New Delhi: What Prime Minister and Finance Minister Manmohan Singh may have forgotten to consider while constituting the new panel that will redraft the General Anti-Avoidance Rules (GAAR) is a potential conflict of interest.
“Most of the members in the new panel happen to be economists trained abroad. They have worked in multinationals or have been close to either the Prime Minister himself, or Home Minister P Chidambaram or the Deputy Chairman Planning Commission Montek Singh Ahluwalia, who are all known to look kindly upon industry. It happens; the government of the day chooses people who it can repose its faith and trust on, but the panel looks ‘tailor-made’ to appease the industry,” a senior political leader said requesting anonymity.
“The idea to have a new panel amplifies the fact that either the government is planning to dilute GAAR or put it in cold storage to make India more investment-friendly,” the leader added.
The four-member panel is chaired by Parthasarathi Shome, director and chief executive of ICRIER, the Delhi-based think-tank that’s headed by Isher Judge Ahluwalia, Montek’s wife. In an earlier stint with the government, Shome served as advisor to then finance minister Chidambaram and was also a member of the Prime Minister’s Trade and Economic Relations Committee apart from several other government committees.
Insiders say in UPA’s first stint, the industry-friendly Shome was in touching distance of becoming finance minister. Now it seems he is again close to it.
Another panel member is N Rangachary, considered “very close to some senior political leaders”. The founding chairman of the Hyderabad-based Insurance and Regulatory Development Authority (IRDA), he is a man of impeccable repute. After his superannuation in 1996, Rangachary (who is believed to be very close to former Andhra Pradesh chief minister Chandrababu Naidu) was named financial advisor to the Andhra government.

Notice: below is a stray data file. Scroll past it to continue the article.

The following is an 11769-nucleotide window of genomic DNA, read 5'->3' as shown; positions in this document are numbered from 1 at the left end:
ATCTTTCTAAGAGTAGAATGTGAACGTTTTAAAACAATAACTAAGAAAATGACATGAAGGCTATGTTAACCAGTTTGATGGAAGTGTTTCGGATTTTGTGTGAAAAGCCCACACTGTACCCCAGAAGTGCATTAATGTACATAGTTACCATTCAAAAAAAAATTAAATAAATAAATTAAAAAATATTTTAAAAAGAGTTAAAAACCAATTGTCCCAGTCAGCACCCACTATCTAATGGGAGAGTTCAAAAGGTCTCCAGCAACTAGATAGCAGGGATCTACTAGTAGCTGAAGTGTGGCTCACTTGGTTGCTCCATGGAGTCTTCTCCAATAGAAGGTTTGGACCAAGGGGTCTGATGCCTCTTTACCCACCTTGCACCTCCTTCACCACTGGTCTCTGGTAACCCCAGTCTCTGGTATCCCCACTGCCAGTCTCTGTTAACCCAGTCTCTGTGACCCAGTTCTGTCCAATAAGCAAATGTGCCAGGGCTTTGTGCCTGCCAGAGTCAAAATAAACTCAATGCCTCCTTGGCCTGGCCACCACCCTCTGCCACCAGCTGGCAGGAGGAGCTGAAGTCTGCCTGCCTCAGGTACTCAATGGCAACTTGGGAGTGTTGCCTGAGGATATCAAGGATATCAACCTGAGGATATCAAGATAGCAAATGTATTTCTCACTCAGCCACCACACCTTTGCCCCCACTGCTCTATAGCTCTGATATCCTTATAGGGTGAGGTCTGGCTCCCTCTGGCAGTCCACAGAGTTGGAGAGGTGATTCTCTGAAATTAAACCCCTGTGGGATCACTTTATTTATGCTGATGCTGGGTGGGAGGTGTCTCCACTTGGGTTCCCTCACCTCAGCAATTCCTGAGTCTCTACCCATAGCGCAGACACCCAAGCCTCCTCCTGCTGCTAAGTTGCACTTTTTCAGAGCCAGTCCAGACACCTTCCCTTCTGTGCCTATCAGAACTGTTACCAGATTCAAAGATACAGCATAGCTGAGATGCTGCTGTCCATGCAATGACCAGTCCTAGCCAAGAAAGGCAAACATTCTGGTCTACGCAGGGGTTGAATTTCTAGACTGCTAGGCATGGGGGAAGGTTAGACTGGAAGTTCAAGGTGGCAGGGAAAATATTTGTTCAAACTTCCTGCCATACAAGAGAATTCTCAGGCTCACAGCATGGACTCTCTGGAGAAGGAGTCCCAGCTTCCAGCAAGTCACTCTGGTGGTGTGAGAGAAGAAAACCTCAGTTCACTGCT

The “conflict of interest” in Rangachary’s selection is linked to the fact that he used to be on the board of Analjit Singh’s Max India Limited. He resigned from that position in 2010. But the fact that Analjit
Singh was appointed non-executive chairman of Vodafone India in February cannot be ignored. In June, Singh met Ahluwalia amid reports that Vodafone and the government might settle the tax case out of court.
Considering Rangachary’s old association with Analjit Singh, one wonders if he has been placed on the board to help water down key provisions relating to GAAR when the final guidelines are approved and notified. Observers feel the end objective seems to be to save the government from any more embarrassment like the Vodafone tax dispute.
It doesn’t end there. The third member of the panel is Ajay Shah, a PhD in Economics from southern California. A professor of another Delhi-based think-tank, the National Institute for Public Finance and Policy, Shah has also been a consultant with the US-based Rand Corporation and has served in the capacity of consultant in the Department of Economic Affairs, Ministry of Finance.
It’s only the fourth panel member who is completely homespun. In a panel replete with foreign trained economists, Sunil Gupta, joint secretary, tax policy and legislation, appears to be the lone ranger.
While the panel on the face of it seems to have a diverse representation with people drawn from almost the same academic and professional background, tax experts still believe the proof of the pudding will be visible when the actual guidelines are finalised and subsequently notified.
As a tax expert puts it, “In case the panel is able to address the concerns of the investors, especially the Foreign Institutional Investors (FII) effectively, India will be able to project itself as an investor-friendly destination once again.”